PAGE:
Psychotherapy is similar to counseling and the two may overlap. However, the former will probably look deeper and look at the causes of human problems and how they can solve them. Visit here to learn more about Psychotherapy Training Institute
The discrepancy between the American Psychological Association (APA) and the American Counseling Association (ACA) is growing. By simplifying things (due to space), the APA has often suggested over the decades that the psychological profession is the domain of psychologists. The ACA states that the profession is the domain of professional counselors (based on the level of master counselor and the level of physician’s counselor; see CACREP, 2015). Notice the difference in terms of psychology and leadership. I’m not sure we’ll break these concepts down completely. However, if we try, it is likely to create bigger lines between colleagues and professions in ways that are unnecessary and divisive.
I teach psychology and counseling programs and a lot of overlaps. For example, basic theories for psychotherapeutic practice are similar between programs and empirical studies that support practice from the same literature. In my opinion, the APA (as an organization) has never accepted our master-level colleagues, although many of its members have spent countless hours training master-level professionals, counselors, and other mental health masters. In many ways, the APA can throw the first (in many) stones in this situation.
ACA is also not innocent in this regard. For example, the ACA as an organization supports the accreditation of CACREP (Council for the Accreditation of Counseling and Related Training Programs) as the only accreditation body for the training of professional advisers (although there is another practical accreditation body for professional advisers). To date, the Society for the Development of Psychotherapy (SAP) does not have a specific domain for professional counselors as a master’s degree in psychotherapy. We also have room to grow.
To give a brief background to the main issues behind this resolution, let me start with the CACREP accreditation policy. CACREP is the driving force behind the accreditation of master’s degree programs prepared by professional advisers. In the latest principles of ACA accreditation, it is strictly stated that the basic faculty must have a doctorate in the field of education and supervision of advisors (CACREP, 2015). As such, this policy excludes the counseling of psychologists, clinical psychologists, social workers, psychiatrists and so on.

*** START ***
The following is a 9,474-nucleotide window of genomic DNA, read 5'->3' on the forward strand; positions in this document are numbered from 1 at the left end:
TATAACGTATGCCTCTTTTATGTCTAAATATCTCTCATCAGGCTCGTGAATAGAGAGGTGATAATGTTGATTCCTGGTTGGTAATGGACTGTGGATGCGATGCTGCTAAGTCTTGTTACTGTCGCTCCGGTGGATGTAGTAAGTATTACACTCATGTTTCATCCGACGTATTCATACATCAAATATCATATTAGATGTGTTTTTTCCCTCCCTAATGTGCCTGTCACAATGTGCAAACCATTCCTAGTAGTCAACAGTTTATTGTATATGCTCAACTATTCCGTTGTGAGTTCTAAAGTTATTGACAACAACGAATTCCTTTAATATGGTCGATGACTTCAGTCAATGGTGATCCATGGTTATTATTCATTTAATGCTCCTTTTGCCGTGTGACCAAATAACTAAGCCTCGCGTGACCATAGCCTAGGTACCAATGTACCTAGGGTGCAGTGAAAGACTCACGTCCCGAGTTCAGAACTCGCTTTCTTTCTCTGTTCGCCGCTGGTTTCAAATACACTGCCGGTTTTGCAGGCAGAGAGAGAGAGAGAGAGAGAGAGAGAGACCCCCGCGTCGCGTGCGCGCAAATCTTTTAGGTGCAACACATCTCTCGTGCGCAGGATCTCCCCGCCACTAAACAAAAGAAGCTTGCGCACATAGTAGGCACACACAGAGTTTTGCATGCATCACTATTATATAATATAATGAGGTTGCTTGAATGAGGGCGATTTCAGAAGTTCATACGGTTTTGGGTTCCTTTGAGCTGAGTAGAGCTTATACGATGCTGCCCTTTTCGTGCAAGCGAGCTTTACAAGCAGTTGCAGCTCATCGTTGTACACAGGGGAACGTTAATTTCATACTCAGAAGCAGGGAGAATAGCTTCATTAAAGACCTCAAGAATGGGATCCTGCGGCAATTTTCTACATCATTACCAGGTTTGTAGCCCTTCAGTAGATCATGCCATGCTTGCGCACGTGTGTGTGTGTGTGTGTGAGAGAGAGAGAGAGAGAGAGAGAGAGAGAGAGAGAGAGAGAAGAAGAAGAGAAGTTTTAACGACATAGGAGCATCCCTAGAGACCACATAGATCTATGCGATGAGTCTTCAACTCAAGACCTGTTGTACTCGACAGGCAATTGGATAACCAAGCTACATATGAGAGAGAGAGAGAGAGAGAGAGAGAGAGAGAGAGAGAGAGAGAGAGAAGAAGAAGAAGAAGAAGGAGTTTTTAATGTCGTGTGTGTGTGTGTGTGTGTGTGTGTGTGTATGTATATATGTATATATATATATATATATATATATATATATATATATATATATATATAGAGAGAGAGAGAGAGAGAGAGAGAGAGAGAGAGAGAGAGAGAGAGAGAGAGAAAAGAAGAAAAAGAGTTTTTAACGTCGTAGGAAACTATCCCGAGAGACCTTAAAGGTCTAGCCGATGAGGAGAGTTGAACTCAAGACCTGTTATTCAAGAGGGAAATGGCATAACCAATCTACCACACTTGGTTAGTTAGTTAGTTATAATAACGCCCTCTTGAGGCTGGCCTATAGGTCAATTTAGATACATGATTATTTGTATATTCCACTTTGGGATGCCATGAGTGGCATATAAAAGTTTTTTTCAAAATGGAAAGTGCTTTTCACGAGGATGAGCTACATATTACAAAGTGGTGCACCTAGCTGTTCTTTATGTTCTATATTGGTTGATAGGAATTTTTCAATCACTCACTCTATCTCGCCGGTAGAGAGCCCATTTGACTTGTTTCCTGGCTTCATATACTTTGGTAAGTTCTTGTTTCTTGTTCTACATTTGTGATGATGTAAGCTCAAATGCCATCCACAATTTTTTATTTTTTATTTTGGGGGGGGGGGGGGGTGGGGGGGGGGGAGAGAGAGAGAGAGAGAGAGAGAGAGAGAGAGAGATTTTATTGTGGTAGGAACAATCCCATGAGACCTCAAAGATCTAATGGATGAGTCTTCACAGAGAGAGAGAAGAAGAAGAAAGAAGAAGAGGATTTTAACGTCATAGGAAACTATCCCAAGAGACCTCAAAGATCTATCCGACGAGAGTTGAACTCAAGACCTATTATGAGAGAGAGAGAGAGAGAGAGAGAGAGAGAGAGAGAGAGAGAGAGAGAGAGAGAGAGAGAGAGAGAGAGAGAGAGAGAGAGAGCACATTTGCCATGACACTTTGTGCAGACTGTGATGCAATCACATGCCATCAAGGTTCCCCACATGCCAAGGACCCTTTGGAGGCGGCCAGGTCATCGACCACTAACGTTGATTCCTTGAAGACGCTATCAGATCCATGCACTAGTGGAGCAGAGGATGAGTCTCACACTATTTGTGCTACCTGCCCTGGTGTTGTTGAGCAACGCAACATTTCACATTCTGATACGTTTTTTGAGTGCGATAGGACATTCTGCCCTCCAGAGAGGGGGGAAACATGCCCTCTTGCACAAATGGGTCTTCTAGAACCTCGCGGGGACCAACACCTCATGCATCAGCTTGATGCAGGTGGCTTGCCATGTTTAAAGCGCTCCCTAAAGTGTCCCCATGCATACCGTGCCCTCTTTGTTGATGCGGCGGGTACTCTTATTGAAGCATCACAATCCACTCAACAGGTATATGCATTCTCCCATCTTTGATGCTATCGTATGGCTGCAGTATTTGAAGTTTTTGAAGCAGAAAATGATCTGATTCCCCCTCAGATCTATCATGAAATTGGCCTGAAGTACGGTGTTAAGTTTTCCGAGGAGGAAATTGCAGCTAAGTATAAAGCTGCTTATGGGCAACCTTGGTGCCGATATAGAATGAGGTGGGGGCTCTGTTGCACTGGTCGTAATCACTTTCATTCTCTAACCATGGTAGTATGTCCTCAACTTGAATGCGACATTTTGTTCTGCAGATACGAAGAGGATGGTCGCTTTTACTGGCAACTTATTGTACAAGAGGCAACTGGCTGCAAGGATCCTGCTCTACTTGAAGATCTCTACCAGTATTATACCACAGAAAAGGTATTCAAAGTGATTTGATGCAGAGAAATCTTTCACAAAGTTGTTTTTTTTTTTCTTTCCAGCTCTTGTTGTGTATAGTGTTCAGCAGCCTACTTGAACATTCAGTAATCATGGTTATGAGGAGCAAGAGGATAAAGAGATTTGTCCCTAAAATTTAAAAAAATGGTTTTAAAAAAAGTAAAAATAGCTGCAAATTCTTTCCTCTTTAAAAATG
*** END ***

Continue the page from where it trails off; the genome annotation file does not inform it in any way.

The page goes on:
There is also a personal clause that excludes basic faculty mentoring programs before 2013 (CACREP, 2015). Nuclear qualifications for basic faculties are more problematic for our international colleagues, who may not have a degree in education and supervision of advisors in their countries. They are also not eligible to participate in the CACREP accredited program as a major faculty member and to send a clear message to the international community about their position in ACA and CACREP. In line with my position above regarding my fellow psychiatrist, CACREP policy does not seem to have much empirical support or flexibility for exceptions.
For example, there are some master’s programs in clinical mental health that prepare students for licensed professional counselors, and these students consistently outperform the national average and above average. for CACREP National Counselor Exam (NCE) programs used for licensing. (same as EPPP for psychologists). For some of these programs, none of the head teachers have completed a counseling and management program. However, they clearly provide a guarantee of quality for the professional future of their students on this scale (like many other program outcome metrics).
The situation has become more complicated. CACREP members support efforts to change licensing laws so that individuals who have completed the CACREP program can obtain a license as a professional advisor. These efforts have been successful in some states (eg Ohio, Kentucky). As a result, in combination, if the CACREP licensing laws are implemented only for professional advisors, then colleges and universities must have CACREP programs at the master’s level – and the basic faculty positions of the academic program are limited to doctoral graduates only.